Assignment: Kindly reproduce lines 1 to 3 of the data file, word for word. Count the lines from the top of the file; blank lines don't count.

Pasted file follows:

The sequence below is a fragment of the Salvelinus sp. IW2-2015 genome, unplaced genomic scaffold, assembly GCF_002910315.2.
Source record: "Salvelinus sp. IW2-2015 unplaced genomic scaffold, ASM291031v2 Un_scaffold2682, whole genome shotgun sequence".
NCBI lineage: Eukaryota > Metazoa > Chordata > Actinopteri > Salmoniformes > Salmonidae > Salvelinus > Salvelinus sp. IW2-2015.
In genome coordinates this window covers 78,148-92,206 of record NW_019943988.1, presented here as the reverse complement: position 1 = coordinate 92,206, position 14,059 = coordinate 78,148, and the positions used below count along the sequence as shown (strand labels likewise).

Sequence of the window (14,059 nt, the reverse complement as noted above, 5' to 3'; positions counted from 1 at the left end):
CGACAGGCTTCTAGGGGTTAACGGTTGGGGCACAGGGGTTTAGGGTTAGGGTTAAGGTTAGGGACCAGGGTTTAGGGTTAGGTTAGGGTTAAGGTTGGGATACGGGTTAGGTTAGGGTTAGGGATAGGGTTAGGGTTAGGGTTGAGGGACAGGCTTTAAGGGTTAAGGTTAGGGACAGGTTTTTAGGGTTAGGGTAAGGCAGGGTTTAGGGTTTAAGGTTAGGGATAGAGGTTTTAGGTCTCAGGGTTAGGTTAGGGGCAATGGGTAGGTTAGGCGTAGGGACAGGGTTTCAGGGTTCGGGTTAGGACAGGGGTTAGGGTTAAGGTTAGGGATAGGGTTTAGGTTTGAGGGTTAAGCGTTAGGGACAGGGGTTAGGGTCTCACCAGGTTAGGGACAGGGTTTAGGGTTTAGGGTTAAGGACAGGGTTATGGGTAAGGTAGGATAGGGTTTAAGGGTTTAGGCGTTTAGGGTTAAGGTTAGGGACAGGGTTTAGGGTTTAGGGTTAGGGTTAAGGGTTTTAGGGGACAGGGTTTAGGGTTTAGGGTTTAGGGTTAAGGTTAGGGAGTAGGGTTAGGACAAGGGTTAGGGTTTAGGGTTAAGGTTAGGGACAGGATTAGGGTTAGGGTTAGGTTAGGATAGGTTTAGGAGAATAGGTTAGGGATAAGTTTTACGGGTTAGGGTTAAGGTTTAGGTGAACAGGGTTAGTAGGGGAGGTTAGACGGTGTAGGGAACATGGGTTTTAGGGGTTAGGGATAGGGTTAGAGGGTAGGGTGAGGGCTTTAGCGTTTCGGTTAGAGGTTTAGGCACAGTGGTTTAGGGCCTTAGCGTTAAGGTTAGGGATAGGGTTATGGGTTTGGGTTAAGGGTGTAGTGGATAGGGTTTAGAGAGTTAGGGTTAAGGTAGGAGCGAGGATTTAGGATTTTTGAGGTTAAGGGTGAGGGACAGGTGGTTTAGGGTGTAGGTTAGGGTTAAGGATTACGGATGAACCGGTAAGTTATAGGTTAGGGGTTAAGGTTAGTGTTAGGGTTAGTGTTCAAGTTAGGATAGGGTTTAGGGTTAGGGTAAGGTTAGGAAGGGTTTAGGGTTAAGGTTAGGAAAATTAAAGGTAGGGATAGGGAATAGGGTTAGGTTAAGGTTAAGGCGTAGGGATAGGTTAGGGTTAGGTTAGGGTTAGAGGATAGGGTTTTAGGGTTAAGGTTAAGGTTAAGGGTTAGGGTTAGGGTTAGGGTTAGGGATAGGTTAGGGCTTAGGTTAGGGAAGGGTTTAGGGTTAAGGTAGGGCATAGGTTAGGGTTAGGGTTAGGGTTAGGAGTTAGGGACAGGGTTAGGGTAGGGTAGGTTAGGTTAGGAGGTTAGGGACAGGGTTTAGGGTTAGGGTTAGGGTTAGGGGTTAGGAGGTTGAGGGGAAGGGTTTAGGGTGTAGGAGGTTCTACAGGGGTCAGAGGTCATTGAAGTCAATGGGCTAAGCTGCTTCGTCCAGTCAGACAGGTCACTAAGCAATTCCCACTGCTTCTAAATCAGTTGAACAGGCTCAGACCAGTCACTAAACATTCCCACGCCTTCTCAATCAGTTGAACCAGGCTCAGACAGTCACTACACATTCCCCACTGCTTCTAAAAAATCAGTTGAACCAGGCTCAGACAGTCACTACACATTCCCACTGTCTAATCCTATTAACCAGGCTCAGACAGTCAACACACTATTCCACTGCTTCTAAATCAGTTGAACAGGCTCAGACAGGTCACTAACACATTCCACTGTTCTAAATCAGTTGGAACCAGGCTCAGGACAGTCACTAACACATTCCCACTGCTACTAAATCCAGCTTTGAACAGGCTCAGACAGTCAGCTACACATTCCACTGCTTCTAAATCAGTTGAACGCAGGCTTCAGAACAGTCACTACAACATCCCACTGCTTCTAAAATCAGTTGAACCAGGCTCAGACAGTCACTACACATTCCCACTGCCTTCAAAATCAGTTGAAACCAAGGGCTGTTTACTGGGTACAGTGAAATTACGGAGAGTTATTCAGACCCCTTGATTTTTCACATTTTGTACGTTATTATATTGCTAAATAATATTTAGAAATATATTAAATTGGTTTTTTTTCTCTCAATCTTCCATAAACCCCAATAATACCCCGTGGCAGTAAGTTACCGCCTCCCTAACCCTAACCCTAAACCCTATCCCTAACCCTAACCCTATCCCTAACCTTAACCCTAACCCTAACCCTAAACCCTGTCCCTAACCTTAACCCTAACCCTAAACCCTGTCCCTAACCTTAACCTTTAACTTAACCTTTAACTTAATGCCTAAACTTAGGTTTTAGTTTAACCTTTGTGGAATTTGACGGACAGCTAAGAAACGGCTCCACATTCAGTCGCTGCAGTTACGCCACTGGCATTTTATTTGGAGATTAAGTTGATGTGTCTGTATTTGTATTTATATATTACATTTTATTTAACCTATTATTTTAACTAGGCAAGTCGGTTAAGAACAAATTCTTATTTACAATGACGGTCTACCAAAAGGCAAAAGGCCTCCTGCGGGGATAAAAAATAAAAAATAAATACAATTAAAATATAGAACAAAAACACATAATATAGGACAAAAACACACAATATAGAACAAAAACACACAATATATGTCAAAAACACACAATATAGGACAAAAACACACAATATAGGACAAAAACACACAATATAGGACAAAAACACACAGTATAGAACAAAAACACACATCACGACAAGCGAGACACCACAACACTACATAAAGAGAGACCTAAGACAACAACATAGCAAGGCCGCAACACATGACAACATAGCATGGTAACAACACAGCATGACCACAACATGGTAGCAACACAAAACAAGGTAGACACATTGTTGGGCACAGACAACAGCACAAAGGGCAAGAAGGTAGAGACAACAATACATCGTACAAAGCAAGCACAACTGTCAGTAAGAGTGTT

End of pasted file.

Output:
The sequence below is a fragment of the Salvelinus sp. IW2-2015 genome, unplaced genomic scaffold, assembly GCF_002910315.2.
Source record: "Salvelinus sp. IW2-2015 unplaced genomic scaffold, ASM291031v2 Un_scaffold2682, whole genome shotgun sequence".
NCBI lineage: Eukaryota > Metazoa > Chordata > Actinopteri > Salmoniformes > Salmonidae > Salvelinus > Salvelinus sp. IW2-2015.